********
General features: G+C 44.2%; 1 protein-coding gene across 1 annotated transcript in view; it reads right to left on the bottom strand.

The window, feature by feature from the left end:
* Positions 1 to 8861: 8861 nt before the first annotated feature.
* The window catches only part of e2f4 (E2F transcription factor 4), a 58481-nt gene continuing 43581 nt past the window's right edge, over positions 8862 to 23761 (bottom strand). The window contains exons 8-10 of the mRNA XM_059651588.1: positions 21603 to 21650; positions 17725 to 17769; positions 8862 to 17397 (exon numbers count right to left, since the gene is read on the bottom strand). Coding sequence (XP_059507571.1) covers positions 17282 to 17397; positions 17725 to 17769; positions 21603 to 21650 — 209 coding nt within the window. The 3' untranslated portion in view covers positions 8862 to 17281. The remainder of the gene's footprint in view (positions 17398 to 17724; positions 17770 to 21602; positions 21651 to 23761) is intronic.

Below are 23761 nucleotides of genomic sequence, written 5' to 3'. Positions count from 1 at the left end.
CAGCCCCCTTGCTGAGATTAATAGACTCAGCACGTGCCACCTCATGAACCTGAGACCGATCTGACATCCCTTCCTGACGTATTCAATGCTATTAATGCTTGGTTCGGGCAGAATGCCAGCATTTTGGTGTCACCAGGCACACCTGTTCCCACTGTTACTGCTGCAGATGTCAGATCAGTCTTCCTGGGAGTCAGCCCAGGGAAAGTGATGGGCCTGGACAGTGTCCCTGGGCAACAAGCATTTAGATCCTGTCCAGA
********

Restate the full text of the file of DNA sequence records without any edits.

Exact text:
General features: G+C 44.2%; 1 protein-coding gene across 1 annotated transcript in view; it reads right to left on the bottom strand.

The window, feature by feature from the left end:
* Positions 1 to 8861: 8861 nt before the first annotated feature.
* The window catches only part of e2f4 (E2F transcription factor 4), a 58481-nt gene continuing 43581 nt past the window's right edge, over positions 8862 to 23761 (bottom strand). The window contains exons 8-10 of the mRNA XM_059651588.1: positions 21603 to 21650; positions 17725 to 17769; positions 8862 to 17397 (exon numbers count right to left, since the gene is read on the bottom strand). Coding sequence (XP_059507571.1) covers positions 17282 to 17397; positions 17725 to 17769; positions 21603 to 21650 — 209 coding nt within the window. The 3' untranslated portion in view covers positions 8862 to 17281. The remainder of the gene's footprint in view (positions 17398 to 17724; positions 17770 to 21602; positions 21651 to 23761) is intronic.

Below are 23761 nucleotides of genomic sequence, written 5' to 3'. Positions count from 1 at the left end.
CAGCCCCCTTGCTGAGATTAATAGACTCAGCACGTGCCACCTCATGAACCTGAGACCGATCTGACATCCCTTCCTGACGTATTCAATGCTATTAATGCTTGGTTCGGGCAGAATGCCAGCATTTTGGTGTCACCAGGCACACCTGTTCCCACTGTTACTGCTGCAGATGTCAGATCAGTCTTCCTGGGAGTCAGCCCAGGGAAAGTGATGGGCCTGGACAGTGTCCCTGGGCAACAAGCATTTAGATCCTGTCCAGA